Tuesday, 12 November 2019

Our first Amateur MMA Promotion

This weekend we held our first-ever amateur MMA competition at Australian Combat Sports Academy,

We've been planning to run something like this for years and now finally felt the time was right.  Over the years of training fighters we always felt that there were very limited opportunities for fighters to develop and get suitable competition experience in a way that prepared them for success in MMA.

The number one aim for our event was to provide a good avenue for fighters to gain competition experience in a way that would benefit them later in their fight career.

We were all very happy with how well the event ran and everyone who took part really enjoyed it and had great reviews,

We put a lot of work into the organisation of the event to ensure that it ran smoothly on the day and that everyone had a good experience.

Some of the things we focused on to make our event work well included.

A modified ruleset with No headshots. We were very clear about this in the lead-up and in the rules meeting before the matches. This rule-set is safer and means fighters can have several matches on one day. of course, it's going to feel different to fighting with headshots but the point is that fighters can gain valuable experience fighting under these modified rules that will serve them well when they do eventually progress onto fighting in pro-MMA rules,

We had several Fighters and Coaches say that they felt they would be at a disadvantage because they come from a kickboxing background and need to be able to strike to the head. In my opinion, the point isn't to win every match at this very early stage of your career. It is much more beneficial in the long term to gain valuable experience early in your competitive career and become a more well rounded and skilled fighter so that you don't get exposed later on in your career when the stakes are much higher.

I've always believed that the best career path for the long term athlete development of an MMA fighter is to compete in Grappling or BJJ tournaments as much as possible, compete in around 5 to 10 Amateur Boxing or kickboxing fights, compete in as many amateur (No headshot) MMA events as possible, then move on to Amateur MMA with head strikes and after 10 amateur MMA matches then you can fight under professional rules.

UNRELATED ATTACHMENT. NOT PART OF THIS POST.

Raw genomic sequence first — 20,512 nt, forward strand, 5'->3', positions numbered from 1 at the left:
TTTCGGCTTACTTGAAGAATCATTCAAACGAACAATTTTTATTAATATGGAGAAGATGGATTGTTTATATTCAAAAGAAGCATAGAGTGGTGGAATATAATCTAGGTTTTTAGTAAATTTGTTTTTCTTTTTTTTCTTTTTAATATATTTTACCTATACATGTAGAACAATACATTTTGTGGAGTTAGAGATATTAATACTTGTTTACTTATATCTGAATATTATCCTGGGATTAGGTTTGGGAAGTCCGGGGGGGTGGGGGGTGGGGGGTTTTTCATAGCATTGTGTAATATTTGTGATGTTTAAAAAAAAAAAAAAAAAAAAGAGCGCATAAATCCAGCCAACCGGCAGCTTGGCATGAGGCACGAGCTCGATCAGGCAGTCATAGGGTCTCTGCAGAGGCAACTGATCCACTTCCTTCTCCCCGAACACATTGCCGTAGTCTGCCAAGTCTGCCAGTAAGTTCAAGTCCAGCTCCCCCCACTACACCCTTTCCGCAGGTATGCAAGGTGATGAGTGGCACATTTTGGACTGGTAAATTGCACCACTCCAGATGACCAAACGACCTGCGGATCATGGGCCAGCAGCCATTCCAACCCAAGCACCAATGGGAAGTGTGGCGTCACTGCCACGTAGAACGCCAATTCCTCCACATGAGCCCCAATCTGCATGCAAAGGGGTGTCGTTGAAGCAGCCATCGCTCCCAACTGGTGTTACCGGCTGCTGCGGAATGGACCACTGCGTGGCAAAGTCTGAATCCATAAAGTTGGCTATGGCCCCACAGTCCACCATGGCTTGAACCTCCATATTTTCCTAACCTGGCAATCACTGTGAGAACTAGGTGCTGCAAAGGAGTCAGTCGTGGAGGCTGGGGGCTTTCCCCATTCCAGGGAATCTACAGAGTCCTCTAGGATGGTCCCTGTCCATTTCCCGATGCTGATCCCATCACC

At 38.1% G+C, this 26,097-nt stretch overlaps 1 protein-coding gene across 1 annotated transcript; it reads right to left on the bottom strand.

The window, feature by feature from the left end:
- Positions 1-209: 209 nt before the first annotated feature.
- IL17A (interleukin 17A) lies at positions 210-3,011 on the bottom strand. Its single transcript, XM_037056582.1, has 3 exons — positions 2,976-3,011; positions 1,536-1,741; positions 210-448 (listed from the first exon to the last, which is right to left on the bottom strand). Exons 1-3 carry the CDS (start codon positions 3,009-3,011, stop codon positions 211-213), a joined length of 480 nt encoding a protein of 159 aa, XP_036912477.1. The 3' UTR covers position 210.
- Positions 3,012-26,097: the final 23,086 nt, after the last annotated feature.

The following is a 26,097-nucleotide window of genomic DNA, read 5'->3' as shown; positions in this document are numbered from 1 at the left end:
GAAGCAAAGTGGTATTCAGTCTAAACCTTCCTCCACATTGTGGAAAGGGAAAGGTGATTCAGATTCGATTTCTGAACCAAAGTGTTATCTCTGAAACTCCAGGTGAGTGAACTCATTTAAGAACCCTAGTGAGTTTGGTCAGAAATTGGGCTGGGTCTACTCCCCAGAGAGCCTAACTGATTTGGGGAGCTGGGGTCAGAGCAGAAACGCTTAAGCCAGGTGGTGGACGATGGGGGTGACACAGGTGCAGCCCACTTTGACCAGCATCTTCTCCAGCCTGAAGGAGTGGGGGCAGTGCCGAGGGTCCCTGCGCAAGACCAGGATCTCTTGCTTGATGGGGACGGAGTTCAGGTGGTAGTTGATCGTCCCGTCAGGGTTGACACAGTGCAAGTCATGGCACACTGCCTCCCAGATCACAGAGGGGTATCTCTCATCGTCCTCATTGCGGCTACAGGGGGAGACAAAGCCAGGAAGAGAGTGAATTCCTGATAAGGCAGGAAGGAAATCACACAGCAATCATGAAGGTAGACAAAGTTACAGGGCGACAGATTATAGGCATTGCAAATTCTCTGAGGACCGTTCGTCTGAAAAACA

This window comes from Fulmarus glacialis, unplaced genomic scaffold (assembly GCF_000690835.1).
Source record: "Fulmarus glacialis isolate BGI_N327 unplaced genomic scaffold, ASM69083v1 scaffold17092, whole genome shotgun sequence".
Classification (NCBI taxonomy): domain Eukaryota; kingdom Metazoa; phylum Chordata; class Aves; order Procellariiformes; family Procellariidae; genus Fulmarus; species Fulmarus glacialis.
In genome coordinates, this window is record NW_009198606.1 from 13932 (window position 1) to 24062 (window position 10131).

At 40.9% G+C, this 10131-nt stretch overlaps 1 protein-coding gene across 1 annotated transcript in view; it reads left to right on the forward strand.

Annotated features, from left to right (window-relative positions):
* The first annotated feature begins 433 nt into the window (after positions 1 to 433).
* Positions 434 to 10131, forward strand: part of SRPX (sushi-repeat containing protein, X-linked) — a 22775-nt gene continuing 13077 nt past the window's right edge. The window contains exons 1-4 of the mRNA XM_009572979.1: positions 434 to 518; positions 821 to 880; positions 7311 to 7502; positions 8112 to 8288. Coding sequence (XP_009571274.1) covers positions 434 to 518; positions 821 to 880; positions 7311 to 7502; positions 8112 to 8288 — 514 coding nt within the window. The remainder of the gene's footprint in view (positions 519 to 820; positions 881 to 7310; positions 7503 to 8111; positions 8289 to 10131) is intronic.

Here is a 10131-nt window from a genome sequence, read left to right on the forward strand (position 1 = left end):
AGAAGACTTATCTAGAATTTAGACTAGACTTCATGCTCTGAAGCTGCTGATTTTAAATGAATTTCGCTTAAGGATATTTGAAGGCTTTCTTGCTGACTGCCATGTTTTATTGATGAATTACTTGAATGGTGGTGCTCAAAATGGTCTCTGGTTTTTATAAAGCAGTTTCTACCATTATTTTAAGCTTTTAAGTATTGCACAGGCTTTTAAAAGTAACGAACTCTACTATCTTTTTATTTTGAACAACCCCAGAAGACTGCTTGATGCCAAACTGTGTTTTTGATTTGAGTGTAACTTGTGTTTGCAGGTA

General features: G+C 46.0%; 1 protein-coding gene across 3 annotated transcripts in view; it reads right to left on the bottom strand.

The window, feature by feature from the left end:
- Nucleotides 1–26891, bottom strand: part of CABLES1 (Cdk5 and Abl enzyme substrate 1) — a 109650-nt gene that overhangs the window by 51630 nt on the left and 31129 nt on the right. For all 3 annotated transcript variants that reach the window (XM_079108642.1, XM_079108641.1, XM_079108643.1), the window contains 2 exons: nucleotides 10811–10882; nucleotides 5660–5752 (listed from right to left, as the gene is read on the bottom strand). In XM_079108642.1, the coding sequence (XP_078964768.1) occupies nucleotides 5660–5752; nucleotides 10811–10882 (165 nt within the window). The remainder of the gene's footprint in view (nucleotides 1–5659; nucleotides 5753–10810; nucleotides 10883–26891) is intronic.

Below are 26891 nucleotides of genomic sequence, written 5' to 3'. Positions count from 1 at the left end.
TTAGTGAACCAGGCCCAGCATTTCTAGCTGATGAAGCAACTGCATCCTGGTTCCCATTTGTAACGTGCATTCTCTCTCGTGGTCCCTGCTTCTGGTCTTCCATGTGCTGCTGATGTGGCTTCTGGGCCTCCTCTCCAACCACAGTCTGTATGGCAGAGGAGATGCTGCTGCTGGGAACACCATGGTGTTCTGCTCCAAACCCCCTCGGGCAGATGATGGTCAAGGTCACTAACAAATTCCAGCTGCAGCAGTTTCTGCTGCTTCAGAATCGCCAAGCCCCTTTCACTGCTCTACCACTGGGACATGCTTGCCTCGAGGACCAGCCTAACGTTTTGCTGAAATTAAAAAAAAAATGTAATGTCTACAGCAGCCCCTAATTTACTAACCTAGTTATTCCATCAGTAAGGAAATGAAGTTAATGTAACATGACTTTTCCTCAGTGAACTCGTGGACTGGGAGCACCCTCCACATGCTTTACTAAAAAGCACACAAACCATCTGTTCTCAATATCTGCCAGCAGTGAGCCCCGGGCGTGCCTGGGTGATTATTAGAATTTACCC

I believe this sort of long term plan is very important because too many fighters try to rush into pro rules MMA and then hope to learn on the job.


Another difference was that we made sure that all the referees and judges were experienced in MMA and or grappling so they understand the rules and were on top of the action at all times. This takes out a lot of the confusion and mistakes that I've seen in the past when you have kickboxing or boxing referees trying to understand what's happening on the ground during a fight.

We also made sure we were very clear on the rules meeting and that everyone knew exactly what was and wasn't allowed and the type of event we were trying to create. All fighters and teams stuck to the rules 100% and there was a great atmosphere.


Finally, we spent a lot of time making sure the format for the day was well organised and scheduled so there wasn't too much waiting around and less confusion about what's happening when. This, in turn, leads to less nerves for the fighters and overall and more enjoyable.

Overall ACSA Bushido #1 was a great success and we are already looking forward to running the next event on Saturday 1st February 2020.

Thanks again to everyone who helped out as judges, referees and staff. Thanks to all the fighters and teams who came along to take part and thanks to all the spectators who came along to support, Hope to see you all at the next one.









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